Sea-lion shootings: 10 confirmed, after latest necropsy in West Seattle

(Photo by Robin Lindsey: SR3’s Casey McLean; SSMMSN First Responders David, Dave, Lynn, and Suzanne and Seattle Parks’ staff Lee and Donald in hi-viz jackets)

SUNDAY, 3:49 PM: An update today from Robin Lindsey of Seal Sitters Marine Stranding Network:

We are now up to 10 confirmed shot dead California sea lions in King and Kitsap counties for the period from September to end of November.

On Friday the 30th, Seal Sitters MMSN responded to a report by Seattle Parks employee Marco of a very decomposed California sea lion carcass washed up at Don Armeni boat launch. This was the same animal that was wedged under the Water Taxi dock the day before, which we marked with bio paint for identification and pushed out into the current. Through photo comparison, we were able to verify that this was the same animal reported along the downtown Seattle waterfront some time ago which has been inaccessible. Thanks to Parks and Seal Sitters’ first responders, the carcass was secured until necropsy options could be weighed.

Because of delays getting EPA permits required for towing/sinking, the Marine Mammal Stranding Network is unable to do necropsies until a permit is secured because of disposal issues. That is, unless we have options for burial/disposal on land. Read more about those challenges on my blubberblog post here.

Thanks to the efforts of Carol Baker and her many Seattle Parks/SW employees who lent a hand and provided removal services, we were able to do a limited necropsy onsite of this estimated 600 lb animal. X-rays of the head, done by a local veterinary lab, confirmed that the sea lion had indeed been shot.

There are 6 other reported dead sea lions in King/Kitsap who have not been necropsied, bringing the total of dead sea lions to 16. Additionally, there are several other dead animals in neighboring counties. provides the absolute latest updates regarding numbers and any new information.

MONDAY UPDATE: SS also wants you to know that “The Marine Mammal Stranding Network is gathering data from those counties and that information will be shared when possible.”

8 Replies to "Sea-lion shootings: 10 confirmed, after latest necropsy in West Seattle"

  • Lisa December 2, 2018 (7:43 pm)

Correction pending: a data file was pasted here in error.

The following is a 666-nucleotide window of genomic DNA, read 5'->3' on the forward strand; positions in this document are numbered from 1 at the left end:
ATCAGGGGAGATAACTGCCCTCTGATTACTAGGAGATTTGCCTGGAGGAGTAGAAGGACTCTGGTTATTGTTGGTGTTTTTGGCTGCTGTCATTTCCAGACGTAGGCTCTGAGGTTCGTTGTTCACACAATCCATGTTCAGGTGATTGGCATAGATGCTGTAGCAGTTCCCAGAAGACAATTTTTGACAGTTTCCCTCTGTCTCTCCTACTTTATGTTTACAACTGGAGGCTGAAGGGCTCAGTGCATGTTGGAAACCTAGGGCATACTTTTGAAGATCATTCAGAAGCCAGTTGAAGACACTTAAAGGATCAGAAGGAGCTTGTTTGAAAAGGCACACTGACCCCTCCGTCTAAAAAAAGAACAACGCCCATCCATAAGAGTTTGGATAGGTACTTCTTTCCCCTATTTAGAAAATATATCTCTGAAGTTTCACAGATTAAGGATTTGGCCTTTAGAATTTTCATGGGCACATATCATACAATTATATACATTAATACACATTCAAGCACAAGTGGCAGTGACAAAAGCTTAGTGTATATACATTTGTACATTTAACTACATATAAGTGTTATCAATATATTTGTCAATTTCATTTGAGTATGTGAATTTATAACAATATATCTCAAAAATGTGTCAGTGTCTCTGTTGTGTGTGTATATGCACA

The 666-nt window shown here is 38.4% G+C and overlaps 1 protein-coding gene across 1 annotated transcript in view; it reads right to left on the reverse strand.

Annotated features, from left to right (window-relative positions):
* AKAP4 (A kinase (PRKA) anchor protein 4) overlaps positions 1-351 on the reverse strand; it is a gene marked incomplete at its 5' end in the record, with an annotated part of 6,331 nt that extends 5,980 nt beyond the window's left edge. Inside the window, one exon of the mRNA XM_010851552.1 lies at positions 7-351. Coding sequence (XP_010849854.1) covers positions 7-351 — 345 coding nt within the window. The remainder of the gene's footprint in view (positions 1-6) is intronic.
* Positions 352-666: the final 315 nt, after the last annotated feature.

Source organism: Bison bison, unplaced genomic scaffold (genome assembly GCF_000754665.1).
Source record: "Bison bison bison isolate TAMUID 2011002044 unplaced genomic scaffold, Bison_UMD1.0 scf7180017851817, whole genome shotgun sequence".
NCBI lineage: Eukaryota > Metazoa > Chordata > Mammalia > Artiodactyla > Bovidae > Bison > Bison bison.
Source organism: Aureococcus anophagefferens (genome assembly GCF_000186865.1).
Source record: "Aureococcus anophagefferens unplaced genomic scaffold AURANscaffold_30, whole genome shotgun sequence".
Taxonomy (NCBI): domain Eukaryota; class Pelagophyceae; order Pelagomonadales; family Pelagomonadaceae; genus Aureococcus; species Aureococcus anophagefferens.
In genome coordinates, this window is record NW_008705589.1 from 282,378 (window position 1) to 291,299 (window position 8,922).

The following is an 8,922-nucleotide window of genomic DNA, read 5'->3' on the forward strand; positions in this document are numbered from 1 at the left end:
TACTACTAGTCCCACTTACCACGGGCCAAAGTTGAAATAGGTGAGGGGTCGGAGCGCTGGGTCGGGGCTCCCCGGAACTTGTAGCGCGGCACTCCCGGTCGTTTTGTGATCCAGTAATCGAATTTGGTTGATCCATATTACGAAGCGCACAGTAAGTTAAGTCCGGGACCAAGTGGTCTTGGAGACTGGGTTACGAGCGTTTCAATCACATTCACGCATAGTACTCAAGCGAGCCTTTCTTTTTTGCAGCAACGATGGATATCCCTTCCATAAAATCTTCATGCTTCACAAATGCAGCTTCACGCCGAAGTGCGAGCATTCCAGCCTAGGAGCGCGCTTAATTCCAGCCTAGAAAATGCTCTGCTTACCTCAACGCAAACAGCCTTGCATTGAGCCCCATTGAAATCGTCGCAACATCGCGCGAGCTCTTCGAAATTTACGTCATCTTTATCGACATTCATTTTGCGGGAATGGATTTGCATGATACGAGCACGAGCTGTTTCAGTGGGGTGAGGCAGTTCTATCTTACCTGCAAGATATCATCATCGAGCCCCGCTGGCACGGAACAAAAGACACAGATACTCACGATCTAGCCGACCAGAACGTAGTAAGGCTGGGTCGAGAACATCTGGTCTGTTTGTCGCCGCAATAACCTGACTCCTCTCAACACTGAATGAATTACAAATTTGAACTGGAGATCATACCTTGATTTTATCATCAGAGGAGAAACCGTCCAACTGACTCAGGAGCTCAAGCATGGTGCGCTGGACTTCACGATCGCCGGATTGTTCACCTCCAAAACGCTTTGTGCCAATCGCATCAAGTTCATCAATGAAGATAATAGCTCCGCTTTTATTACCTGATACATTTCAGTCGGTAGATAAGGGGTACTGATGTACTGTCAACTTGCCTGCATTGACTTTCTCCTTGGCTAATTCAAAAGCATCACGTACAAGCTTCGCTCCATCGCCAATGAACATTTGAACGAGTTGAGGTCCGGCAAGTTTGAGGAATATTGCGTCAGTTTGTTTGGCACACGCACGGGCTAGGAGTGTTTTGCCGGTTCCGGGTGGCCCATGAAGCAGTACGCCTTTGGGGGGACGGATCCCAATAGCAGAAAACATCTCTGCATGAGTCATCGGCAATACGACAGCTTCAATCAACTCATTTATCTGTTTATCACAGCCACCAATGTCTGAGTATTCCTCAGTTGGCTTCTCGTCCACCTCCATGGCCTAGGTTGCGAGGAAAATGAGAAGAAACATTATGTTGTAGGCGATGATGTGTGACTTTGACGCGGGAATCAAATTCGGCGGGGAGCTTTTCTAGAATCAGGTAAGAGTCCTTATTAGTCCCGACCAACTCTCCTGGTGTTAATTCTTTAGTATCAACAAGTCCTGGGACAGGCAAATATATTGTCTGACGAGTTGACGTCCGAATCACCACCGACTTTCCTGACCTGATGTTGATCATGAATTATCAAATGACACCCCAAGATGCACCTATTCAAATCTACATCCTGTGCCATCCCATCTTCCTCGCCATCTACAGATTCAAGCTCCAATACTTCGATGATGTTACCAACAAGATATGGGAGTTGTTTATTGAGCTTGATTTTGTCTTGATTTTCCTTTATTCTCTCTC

Are they able to tell by the currents where the seals are being shot? We live in such an aware neighborhood that it seems like someone would report gunshots being heard.

    • Robin December 3, 2018 (10:06 am)

      Right. See something say something. West Seattle residents need to band together and turn in these illegal tree cutters and wildlife killers. 

  • 935 December 3, 2018 (1:27 pm)

    13:21 – 12/03Can someone explain the need to get a “permit” from the EPA to tow/sink a dead marine animal? If one were to die of natural causes and float ashore is the same permit necessary?Seems a bit of a ridiculous process. And a “delay” in getting said permit? It seems all the more government bureaucracy stupidity.

    • Katie December 3, 2018 (6:28 pm)

      Probably because they don’t want people dumping rotting corpses at random. Seems kind of obvious. 

      • 935 December 3, 2018 (8:32 pm)

        20:30 12/03And yet your “obvious” statement does nothing to move the conversation forward.Please note I asked someone to inform me. Not offer their speculation.For example, I could speculate that a naturally occurring death doesn’t need to file for a permit. Did that mother orca get a permit for her lost calf? or how about the untold numbers of marine animals that pass off this mortal coil naturally, without the proper paperwork?  It is just as easy to perforate the abdomen and sink the carcass-Mid channel, in the middle of the bay,  heck – over by where king county flooded the sound with raw sewage….I’m certain it would cost less and benefit many marine organisms.The Puget sound is awfully deep in places, and awfully large. To sink a carcass as you say “at random”, seems exactly what they’re going to do. Just doing so with the blessing of some bureaucratic gobbledygook.

  • Howard December 3, 2018 (1:31 pm)

    Who should I call to report a dead seal in the water? In September I called Seal Sitters to report a dead seal floating in the water off the north end Vashon ferry dock but SS told me they don’t respond to dead marine life in the water. 

    • Seal Sitters December 3, 2018 (2:45 pm)

      Vashon Island is not Seal Sitters’ response territory.  For reports on Vashon, please call Vashon Hydrophone Project @ 206-463-9041. I am sorry if the hotline failed to give you this contact information.Seal Sitters, like most of the volunteer stranding networks, does not have a boat to retrieve dead animals in the water.  Typically, we have to wait until the animal washes ashore for a response and examination.For a map showing the various stranding networks and contact info in Puget Sound, please visit  this link:

      Thanks to everyone for being vigilant. Photos are extremely helpful in identifying species and condition of dead animals.

  • Seal Sitters December 3, 2018 (2:33 pm)

    FYI that the comment regarding “tree cutters and wildlife killers” was not from Robin of Seal Sitters….just to avoid confusion.

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